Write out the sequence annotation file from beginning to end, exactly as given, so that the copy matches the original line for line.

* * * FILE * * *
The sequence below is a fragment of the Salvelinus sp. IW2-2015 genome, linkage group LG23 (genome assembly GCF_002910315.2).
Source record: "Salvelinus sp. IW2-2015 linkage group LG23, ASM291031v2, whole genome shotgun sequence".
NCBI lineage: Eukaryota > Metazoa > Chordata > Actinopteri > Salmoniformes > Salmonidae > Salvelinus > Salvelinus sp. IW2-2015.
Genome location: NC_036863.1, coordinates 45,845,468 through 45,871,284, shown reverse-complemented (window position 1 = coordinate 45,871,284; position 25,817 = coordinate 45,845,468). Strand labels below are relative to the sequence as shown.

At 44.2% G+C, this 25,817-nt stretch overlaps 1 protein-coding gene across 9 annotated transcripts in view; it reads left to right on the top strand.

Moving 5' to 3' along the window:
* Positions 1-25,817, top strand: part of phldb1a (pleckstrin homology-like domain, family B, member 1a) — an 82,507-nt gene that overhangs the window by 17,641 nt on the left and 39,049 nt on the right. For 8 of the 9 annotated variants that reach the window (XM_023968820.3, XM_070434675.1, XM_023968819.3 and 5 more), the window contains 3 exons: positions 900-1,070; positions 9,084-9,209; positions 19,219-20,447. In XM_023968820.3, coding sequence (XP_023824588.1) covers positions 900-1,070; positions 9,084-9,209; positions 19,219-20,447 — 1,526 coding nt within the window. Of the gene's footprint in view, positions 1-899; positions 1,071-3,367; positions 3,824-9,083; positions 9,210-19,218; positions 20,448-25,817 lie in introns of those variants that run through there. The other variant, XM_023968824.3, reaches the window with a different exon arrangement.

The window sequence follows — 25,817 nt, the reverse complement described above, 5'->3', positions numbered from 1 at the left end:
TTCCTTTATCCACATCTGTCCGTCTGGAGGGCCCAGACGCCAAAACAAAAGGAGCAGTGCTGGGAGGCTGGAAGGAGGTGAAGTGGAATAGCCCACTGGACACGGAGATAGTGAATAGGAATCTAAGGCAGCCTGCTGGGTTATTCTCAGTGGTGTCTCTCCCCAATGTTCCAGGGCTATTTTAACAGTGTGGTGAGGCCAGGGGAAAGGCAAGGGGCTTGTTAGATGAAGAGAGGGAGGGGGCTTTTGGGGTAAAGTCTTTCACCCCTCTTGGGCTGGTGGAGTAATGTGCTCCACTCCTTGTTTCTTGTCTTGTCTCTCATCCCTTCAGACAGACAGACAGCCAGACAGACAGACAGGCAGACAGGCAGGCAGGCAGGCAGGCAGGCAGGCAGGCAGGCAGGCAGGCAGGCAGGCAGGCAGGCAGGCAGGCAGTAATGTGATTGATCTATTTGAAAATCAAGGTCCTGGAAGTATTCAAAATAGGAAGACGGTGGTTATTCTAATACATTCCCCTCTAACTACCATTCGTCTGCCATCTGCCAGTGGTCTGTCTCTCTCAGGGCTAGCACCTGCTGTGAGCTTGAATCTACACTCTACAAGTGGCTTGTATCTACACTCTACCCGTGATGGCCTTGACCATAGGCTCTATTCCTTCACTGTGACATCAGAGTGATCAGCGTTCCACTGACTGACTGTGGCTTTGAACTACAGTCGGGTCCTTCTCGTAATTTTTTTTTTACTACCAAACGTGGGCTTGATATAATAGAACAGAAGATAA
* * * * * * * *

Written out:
The sequence below is a fragment of the Salvelinus sp. IW2-2015 genome, linkage group LG23 (genome assembly GCF_002910315.2).
Source record: "Salvelinus sp. IW2-2015 linkage group LG23, ASM291031v2, whole genome shotgun sequence".
NCBI lineage: Eukaryota > Metazoa > Chordata > Actinopteri > Salmoniformes > Salmonidae > Salvelinus > Salvelinus sp. IW2-2015.
Genome location: NC_036863.1, coordinates 45,845,468 through 45,871,284, shown reverse-complemented (window position 1 = coordinate 45,871,284; position 25,817 = coordinate 45,845,468). Strand labels below are relative to the sequence as shown.

At 44.2% G+C, this 25,817-nt stretch overlaps 1 protein-coding gene across 9 annotated transcripts in view; it reads left to right on the top strand.

Moving 5' to 3' along the window:
* Positions 1-25,817, top strand: part of phldb1a (pleckstrin homology-like domain, family B, member 1a) — an 82,507-nt gene that overhangs the window by 17,641 nt on the left and 39,049 nt on the right. For 8 of the 9 annotated variants that reach the window (XM_023968820.3, XM_070434675.1, XM_023968819.3 and 5 more), the window contains 3 exons: positions 900-1,070; positions 9,084-9,209; positions 19,219-20,447. In XM_023968820.3, coding sequence (XP_023824588.1) covers positions 900-1,070; positions 9,084-9,209; positions 19,219-20,447 — 1,526 coding nt within the window. Of the gene's footprint in view, positions 1-899; positions 1,071-3,367; positions 3,824-9,083; positions 9,210-19,218; positions 20,448-25,817 lie in introns of those variants that run through there. The other variant, XM_023968824.3, reaches the window with a different exon arrangement.

The window sequence follows — 25,817 nt, the reverse complement described above, 5'->3', positions numbered from 1 at the left end:
TTCCTTTATCCACATCTGTCCGTCTGGAGGGCCCAGACGCCAAAACAAAAGGAGCAGTGCTGGGAGGCTGGAAGGAGGTGAAGTGGAATAGCCCACTGGACACGGAGATAGTGAATAGGAATCTAAGGCAGCCTGCTGGGTTATTCTCAGTGGTGTCTCTCCCCAATGTTCCAGGGCTATTTTAACAGTGTGGTGAGGCCAGGGGAAAGGCAAGGGGCTTGTTAGATGAAGAGAGGGAGGGGGCTTTTGGGGTAAAGTCTTTCACCCCTCTTGGGCTGGTGGAGTAATGTGCTCCACTCCTTGTTTCTTGTCTTGTCTCTCATCCCTTCAGACAGACAGACAGCCAGACAGACAGACAGGCAGACAGGCAGGCAGGCAGGCAGGCAGGCAGGCAGGCAGGCAGGCAGGCAGGCAGGCAGGCAGGCAGGCAGGCAGTAATGTGATTGATCTATTTGAAAATCAAGGTCCTGGAAGTATTCAAAATAGGAAGACGGTGGTTATTCTAATACATTCCCCTCTAACTACCATTCGTCTGCCATCTGCCAGTGGTCTGTCTCTCTCAGGGCTAGCACCTGCTGTGAGCTTGAATCTACACTCTACAAGTGGCTTGTATCTACACTCTACCCGTGATGGCCTTGACCATAGGCTCTATTCCTTCACTGTGACATCAGAGTGATCAGCGTTCCACTGACTGACTGTGGCTTTGAACTACAGTCGGGTCCTTCTCGTAATTTTTTTTTTACTACCAAACGTGGGCTTGATATAATAGAACAGAAGATAA